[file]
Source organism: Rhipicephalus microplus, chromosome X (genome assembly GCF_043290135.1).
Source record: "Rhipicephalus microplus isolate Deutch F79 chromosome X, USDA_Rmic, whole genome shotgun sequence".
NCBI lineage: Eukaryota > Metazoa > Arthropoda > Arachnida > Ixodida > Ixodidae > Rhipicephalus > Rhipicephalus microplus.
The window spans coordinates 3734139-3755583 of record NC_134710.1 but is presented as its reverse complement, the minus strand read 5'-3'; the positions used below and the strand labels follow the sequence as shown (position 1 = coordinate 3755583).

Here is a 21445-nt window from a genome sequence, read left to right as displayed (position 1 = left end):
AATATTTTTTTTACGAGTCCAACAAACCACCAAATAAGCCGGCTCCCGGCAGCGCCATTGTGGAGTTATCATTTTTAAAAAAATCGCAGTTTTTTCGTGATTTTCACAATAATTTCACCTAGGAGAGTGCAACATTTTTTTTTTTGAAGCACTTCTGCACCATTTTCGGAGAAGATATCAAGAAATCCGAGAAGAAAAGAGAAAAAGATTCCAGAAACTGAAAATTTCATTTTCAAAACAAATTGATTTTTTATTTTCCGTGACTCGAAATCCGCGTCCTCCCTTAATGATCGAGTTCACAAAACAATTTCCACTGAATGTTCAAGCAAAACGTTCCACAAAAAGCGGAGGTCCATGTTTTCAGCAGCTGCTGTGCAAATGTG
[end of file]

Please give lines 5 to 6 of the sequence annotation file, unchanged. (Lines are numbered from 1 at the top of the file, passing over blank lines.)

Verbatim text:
Here is a 21445-nt window from a genome sequence, read left to right as displayed (position 1 = left end):
AATATTTTTTTTACGAGTCCAACAAACCACCAAATAAGCCGGCTCCCGGCAGCGCCATTGTGGAGTTATCATTTTTAAAAAAATCGCAGTTTTTTCGTGATTTTCACAATAATTTCACCTAGGAGAGTGCAACATTTTTTTTTTTGAAGCACTTCTGCACCATTTTCGGAGAAGATATCAAGAAATCCGAGAAGAAAAGAGAAAAAGATTCCAGAAACTGAAAATTTCATTTTCAAAACAAATTGATTTTTTATTTTCCGTGACTCGAAATCCGCGTCCTCCCTTAATGATCGAGTTCACAAAACAATTTCCACTGAATGTTCAAGCAAAACGTTCCACAAAAAGCGGAGGTCCATGTTTTCAGCAGCTGCTGTGCAAATGTG